About the lecture
Over the past decade we have demonstrated that constraining computational brain network models by structural information obtained from human brain imaging (anatomical MRI, diffusion tensor imaging (DTI)) allows patient specific predictions, beyond the explanatory power of neuroimaging alone. This fusion of an individual’s brain structure with mathematical modelling allows creating one model per patient, systematically assessing the modeled parameters that relate to individual functional differences. The functions of the brain model are governed by realistic neuroelectric and neurovascular processes and allow executing dynamic neuroelectric simulation; further modeling features include refined geometry in 3D physical space; detailed personalized brain connectivity (Connectome); large repertoire of mathematical representations of brain region models, and a complete set of physical forward solutions mimicking commonly used in non-invasive brain mapping including functional Magnetic Resonance Imaging (fMRI), Magnetoencephalography (MEG) Electro-encephalography (EEG) and StereoElectroEncephalography (SEEG). So far our large-scale brain modeling approach has been successfully applied to the modeling of the resting state dynamics of individual human brains, as well as aging and clinical questions in stroke and epilepsy. In this talk I will focus on the example of epilepsy and systematically demonstrate the individual steps towards the creation of a personalized epileptic patient brain model.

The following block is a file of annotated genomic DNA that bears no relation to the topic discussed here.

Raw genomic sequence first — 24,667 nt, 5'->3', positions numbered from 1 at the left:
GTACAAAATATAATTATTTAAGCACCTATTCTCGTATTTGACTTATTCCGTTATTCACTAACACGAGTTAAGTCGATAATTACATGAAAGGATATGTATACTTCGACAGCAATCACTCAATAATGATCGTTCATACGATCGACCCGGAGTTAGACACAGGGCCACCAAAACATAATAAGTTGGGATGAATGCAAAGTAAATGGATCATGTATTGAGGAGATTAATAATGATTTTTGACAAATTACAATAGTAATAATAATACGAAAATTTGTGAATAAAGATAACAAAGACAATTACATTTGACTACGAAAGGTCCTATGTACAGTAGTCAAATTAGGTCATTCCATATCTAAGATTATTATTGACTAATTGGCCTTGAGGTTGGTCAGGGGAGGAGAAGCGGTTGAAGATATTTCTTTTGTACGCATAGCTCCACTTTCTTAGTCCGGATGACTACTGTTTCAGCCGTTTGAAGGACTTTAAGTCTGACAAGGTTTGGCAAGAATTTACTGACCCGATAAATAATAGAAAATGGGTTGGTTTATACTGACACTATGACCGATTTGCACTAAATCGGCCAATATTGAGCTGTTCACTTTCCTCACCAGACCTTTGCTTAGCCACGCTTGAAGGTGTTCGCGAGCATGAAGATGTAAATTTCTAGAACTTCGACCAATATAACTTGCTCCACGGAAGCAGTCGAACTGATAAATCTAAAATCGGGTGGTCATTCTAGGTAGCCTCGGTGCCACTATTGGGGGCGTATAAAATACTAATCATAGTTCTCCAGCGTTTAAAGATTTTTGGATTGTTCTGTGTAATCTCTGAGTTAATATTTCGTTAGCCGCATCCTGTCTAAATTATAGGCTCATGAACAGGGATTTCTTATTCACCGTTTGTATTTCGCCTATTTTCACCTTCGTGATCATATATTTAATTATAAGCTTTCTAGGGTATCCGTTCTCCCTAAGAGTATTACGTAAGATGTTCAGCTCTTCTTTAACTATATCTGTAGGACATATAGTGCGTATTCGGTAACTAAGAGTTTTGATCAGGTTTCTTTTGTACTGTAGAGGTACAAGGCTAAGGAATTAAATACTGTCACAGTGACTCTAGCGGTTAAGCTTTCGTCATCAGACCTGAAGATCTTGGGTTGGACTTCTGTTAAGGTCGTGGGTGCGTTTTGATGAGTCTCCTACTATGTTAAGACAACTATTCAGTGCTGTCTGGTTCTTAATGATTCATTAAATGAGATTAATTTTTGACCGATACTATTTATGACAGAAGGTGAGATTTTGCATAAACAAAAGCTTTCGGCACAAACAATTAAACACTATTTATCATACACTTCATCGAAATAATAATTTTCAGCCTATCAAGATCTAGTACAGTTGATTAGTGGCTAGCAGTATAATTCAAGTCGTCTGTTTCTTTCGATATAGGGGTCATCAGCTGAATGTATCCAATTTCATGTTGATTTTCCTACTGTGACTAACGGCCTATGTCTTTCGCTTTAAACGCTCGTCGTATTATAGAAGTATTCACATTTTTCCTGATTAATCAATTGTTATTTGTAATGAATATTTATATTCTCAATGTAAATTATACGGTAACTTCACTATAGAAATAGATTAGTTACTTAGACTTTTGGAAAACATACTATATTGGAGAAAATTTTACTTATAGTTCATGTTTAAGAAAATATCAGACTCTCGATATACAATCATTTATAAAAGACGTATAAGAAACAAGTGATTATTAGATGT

Dr. Viktor Jirsa
Institut de Neurosciences des Systèmes, Aix-Marseille Université, France
Director of the Institute de Neurosciences des Systèmes and Director of Research at the CNRS. Since the late 90s he has made contributions to the understanding of how network structure constrains the emergence of functional dynamics using methods from nonlinear dynamic system theory and computational neuroscience. Dr. Jirsa has been awarded several international and national awards for his research including the Early Career Distinguished Scholar Award in 2004 and the Francois Erbsmann Prize in 2001. He serves on various Editorial Boards and has published more than 80 scientific articles and book chapters, as well as co-edited several books including the Handbook of Brain Connectivity.